Lead Security Engineer, OmniSOC, Indiana University; Member, Women in Cybersecurity (WiCyS)
Cybersecurity is a very popular field to be in — a lot of people want to transition into this field. It pays well and the job opportunities are endless, if you have the right skills and know how to sell yourself to the right companies.
The benefits of being in this industry are vast. You will learn new things every day since cyberspace is always changing. You will be a forever student. Learning and being open to learning are the makes and breaks of a career in cybersecurity.
There are a lot of different lines of work you can do within cybersecurity. Think of cybersecurity as an umbrella; you have compliance, forensics, threat intelligence, and networking, to name a few. The more you dig, the more treasure you find.
Yes, it is an exciting field to be in but, as with any workspace, there can be some hindrance, especially for women going into or already in the industry.
Barriers to success
According to the 2019 ISC2 Women in Cybersecurity report, women comprise 24 percent of the overall cybersecurity workforce — a major increase from just 11 percent in 2017.
As women, we are not as encouraged to go into the STEM fields, whether it be for financial, cultural, racial, or gender reasons.
As an Asian woman now working in cybersecurity, I remember — rather vividly — my uncle telling my mother, who became a doctor after going through her own set of barriers, that me getting my master’s in information systems was a waste of money. My family, which is full of accomplished doctors and engineers, treasured education but the line was drawn for me as a woman going into the STEM field for a master’s the family could barely afford at that time.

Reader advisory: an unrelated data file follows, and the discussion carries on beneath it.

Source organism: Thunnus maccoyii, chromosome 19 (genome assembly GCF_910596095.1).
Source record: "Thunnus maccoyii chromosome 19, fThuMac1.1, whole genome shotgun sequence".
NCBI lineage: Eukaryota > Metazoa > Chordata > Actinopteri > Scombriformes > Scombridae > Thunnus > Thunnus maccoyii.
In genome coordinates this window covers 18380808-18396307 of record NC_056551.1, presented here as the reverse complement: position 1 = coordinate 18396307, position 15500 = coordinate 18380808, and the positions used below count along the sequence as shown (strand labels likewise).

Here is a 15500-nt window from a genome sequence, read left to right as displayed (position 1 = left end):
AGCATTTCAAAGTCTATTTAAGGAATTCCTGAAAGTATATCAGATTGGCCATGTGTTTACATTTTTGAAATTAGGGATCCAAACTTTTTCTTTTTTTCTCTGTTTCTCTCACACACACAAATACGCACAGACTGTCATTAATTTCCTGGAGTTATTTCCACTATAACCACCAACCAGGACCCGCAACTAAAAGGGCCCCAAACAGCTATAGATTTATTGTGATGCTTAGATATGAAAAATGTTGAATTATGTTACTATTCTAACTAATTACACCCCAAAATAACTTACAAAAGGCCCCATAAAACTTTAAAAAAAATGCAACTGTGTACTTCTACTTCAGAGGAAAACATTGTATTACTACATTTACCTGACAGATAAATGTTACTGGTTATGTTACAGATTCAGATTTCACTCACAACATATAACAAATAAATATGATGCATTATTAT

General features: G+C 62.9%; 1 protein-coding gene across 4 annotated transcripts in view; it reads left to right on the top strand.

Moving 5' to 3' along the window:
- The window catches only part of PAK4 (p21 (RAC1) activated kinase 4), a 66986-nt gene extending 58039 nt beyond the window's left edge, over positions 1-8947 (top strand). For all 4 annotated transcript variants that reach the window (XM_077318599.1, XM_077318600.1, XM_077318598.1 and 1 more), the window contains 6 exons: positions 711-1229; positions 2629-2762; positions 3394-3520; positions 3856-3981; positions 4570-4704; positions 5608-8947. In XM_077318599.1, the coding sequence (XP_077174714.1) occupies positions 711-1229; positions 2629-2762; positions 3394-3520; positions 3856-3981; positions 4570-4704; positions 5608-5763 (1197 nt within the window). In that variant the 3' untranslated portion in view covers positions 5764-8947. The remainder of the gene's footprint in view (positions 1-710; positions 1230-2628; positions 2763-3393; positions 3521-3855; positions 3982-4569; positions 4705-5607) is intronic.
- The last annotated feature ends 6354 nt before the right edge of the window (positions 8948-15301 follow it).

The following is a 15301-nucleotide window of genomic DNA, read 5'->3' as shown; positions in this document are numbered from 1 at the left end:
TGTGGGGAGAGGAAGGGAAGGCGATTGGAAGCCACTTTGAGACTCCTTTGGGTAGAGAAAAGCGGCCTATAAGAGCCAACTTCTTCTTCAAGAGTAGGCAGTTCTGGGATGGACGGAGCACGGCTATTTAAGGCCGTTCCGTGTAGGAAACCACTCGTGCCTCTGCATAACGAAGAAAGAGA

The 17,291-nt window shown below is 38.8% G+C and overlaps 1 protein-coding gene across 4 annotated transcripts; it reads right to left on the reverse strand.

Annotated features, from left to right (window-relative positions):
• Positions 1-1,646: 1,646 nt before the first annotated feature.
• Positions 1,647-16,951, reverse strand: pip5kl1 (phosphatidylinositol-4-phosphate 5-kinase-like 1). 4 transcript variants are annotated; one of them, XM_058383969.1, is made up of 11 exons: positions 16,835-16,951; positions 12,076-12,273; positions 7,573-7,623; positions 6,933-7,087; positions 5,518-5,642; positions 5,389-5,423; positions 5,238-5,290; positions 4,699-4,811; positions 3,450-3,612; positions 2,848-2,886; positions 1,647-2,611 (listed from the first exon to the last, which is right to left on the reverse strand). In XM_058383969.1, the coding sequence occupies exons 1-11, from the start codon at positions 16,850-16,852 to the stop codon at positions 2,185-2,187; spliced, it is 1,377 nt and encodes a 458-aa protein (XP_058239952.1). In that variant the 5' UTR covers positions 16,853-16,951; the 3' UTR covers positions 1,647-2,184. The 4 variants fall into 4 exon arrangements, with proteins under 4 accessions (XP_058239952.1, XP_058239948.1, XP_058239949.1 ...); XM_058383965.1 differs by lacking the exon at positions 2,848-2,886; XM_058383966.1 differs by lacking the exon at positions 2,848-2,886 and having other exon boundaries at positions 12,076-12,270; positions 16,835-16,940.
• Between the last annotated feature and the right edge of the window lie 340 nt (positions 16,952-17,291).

Reason for hope
The surprising and encouraging fact about women in cybersecurity is that there are a lot of women cybersecurity professionals in the C-suite, compared to our gender counterparts. Of all the women working in cybersecurity, the same ISC2 report found, 7 percent ascended to the role of chief technology officer, compared to just 2 percent of men.
The recent 2020 RSA conference I attended in San Francisco featured a seminar called “She Speaks Security: Amp Up Your Impact” where a lot of women in C-suites and upper management came to talk about their career paths and provide advice. This opened conversations about imposter syndrome and the fear of being too “outspoken.”
We should be able to break the silence and a lot of companies have been stepping up to help make that happen.
Diversity of thought
Companies slowly have realized that having diversity in perspectives, work experience, and backgrounds help avoid groupthink. Our threat actors also come from different backgrounds and perspectives, so having diversity in the teams that help companies defend their networks is a major benefit.
Women cybersecurity professionals should also think about how men can complement us in our work. When talking about women in cybersecurity, we want to ensure there is an us-versus-them approach, but rather a synchronous effort. We should be aware of the support men have given to us, whether it be personal emotional support or professional mentoring support.
It is not a race between two genders, rather a whole machine that should work in sync.
In order for any professional to flourish in their work space, managers should reflect on what their teams need periodically and keep open communication. If there is a mismatch of genders, managers should reach out to the person who is not represented well enough. Open communication with management on issues, expectations, and recommendations is helpful and will bridge the gap.
Many exciting things are happening in this field and it’s an amazing time to join us and make waves!